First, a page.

Angkor Wat is a vast temple complex built by the kings of the Khmer kingdom between 1113 and 1150 CE. Khmer society as it emerged in the seventh century was originally based on maritime trade and it was already from the beginning heavily influenced by Hindu culture. Angkor Wat was dedicated to the god Vishnu, who was the divine sponsor of the kings, and the temple complex was built in accordance with Hindu cosmology. It had a 65 meter tall tower at its center, modeled on Mount Meru, the home of the gods. The tower was surrounded by vast reservoirs, modeled on the seven seas, and the complex as a whole was surrounded by a five kilometer long moat. The temples are noted for their exquisite craftsmanship and their many statues and bas-reliefs depicting the life of the gods but also the life of ordinary people. There were thousands of smaller temples, related to Angkor Wat, but scattered over much of what today is Cambodia and eastern Thailand.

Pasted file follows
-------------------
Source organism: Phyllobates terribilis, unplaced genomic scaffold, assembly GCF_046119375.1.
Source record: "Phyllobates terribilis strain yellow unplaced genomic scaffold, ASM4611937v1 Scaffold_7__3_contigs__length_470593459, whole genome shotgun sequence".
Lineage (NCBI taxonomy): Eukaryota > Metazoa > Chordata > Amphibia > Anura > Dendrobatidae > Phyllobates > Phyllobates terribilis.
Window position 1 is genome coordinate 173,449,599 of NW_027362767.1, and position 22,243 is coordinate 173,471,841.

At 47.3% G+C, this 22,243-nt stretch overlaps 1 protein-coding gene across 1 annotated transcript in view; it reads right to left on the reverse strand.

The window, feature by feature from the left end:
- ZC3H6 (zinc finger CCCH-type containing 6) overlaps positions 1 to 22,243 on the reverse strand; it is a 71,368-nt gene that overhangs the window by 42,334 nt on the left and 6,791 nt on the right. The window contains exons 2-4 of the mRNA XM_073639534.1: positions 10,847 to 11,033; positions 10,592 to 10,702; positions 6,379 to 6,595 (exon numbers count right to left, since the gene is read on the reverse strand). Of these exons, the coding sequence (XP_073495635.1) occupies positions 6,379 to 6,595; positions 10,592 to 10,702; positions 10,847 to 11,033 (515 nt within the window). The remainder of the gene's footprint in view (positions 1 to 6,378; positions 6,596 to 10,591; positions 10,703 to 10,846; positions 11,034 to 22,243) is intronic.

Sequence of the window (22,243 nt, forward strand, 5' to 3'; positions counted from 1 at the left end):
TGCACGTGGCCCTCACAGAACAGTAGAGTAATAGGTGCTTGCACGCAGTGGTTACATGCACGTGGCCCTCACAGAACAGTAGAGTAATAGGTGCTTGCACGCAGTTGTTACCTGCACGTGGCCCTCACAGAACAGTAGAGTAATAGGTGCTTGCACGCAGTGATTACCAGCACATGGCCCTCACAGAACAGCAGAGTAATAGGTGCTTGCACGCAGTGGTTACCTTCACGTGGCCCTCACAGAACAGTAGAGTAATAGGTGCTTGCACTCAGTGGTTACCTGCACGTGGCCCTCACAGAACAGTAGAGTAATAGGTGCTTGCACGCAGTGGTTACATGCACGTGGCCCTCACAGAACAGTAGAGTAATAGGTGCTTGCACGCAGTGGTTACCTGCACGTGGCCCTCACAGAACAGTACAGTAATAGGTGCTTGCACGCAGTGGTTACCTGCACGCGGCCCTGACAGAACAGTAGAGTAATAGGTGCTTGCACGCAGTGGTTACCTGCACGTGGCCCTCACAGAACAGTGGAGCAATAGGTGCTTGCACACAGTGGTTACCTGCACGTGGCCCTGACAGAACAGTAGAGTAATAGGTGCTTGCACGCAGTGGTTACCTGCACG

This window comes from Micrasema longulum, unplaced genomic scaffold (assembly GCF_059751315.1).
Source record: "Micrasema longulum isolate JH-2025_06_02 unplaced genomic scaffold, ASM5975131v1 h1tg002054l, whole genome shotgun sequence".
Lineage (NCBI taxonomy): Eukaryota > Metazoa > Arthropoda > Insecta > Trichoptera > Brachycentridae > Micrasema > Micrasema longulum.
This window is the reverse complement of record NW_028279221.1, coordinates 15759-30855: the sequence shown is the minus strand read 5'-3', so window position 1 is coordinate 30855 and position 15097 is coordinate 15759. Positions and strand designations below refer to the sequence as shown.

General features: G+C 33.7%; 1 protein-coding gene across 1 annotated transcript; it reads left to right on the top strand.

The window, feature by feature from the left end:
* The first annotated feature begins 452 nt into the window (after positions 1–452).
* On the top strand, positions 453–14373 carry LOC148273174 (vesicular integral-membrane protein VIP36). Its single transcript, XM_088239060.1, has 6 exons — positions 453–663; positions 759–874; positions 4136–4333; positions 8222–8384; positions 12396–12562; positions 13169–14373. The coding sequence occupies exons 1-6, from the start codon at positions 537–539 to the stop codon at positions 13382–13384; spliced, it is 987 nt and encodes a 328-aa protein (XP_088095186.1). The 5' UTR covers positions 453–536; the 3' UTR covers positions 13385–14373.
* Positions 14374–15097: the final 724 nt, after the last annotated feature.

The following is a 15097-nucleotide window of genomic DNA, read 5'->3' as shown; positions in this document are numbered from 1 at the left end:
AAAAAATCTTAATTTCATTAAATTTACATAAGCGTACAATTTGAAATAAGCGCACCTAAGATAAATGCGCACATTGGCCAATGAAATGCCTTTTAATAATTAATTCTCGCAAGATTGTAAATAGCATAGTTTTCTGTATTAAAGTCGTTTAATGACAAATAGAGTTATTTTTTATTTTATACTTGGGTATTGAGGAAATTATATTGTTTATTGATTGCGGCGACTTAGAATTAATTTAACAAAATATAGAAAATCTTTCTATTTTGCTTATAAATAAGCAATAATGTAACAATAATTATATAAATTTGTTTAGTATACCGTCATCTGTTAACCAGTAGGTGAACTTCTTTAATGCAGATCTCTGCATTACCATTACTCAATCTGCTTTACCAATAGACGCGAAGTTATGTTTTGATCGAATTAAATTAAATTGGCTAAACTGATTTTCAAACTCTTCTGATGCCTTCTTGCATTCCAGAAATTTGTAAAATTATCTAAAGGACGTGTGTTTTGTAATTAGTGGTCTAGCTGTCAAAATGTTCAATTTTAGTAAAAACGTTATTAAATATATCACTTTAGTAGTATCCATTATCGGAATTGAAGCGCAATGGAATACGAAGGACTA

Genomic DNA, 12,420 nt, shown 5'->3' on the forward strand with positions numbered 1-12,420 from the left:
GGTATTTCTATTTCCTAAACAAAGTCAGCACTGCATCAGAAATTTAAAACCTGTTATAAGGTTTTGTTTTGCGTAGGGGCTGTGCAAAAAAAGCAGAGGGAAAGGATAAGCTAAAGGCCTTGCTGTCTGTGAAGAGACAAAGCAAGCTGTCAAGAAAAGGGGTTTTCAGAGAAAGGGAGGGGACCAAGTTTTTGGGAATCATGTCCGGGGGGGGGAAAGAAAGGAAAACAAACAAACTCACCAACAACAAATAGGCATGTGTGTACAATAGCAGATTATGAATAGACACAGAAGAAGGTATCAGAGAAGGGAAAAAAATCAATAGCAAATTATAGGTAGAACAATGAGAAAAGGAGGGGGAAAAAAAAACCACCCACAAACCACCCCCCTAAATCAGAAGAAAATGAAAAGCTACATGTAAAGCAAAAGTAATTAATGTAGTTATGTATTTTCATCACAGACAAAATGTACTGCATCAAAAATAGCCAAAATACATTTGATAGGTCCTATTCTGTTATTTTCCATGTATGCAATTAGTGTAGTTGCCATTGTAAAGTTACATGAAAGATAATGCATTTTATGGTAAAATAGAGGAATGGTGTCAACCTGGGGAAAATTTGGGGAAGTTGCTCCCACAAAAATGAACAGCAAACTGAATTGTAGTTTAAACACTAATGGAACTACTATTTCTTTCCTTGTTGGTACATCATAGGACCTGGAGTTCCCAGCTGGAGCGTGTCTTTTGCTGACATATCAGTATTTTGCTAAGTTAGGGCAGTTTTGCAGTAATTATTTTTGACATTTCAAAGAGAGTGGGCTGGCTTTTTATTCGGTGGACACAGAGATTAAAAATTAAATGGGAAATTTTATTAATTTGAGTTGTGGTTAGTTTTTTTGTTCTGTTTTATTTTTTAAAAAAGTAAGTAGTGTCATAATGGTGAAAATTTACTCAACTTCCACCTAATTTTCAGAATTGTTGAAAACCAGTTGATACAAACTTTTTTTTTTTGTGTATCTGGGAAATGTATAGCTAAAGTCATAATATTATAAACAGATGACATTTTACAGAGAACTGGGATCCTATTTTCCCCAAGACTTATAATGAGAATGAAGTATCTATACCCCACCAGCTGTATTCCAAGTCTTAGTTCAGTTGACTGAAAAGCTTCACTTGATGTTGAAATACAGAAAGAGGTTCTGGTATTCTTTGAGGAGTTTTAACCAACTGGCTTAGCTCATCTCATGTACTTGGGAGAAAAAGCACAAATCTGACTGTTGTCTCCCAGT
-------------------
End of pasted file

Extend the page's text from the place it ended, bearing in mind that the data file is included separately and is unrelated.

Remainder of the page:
The city out Angkor, which surrounded the temple complex, was abandoned in the fifteenth-century CE and thick jungle vegetation quickly invaded. But thanks to aerial laser photography, it is now possible to better understand how the city was laid out. It formed a vast grid system, with roads, temples, gardens and squares, and was home to some one million people. Angkor, in the twelfth-century, was one of the largest cities in the world. The ruler at the time, king Jayavarman VII, turned Angkor Wat into a Buddhist temple, but without rejecting the Hindu gods. He created a powerful army and fortified the city to better withstand military attacks. In addition he built hospitals where medical treatment was free for all subjects.
Angkor Wat is a symbol of today’s Cambodia. It appears on the country’s flag, stamps and on its money. The temple complex only had only a few thousand annual visitors in 1993, but now it has some three million. Concerns have been raised regarding the environmental impact of mass tourism.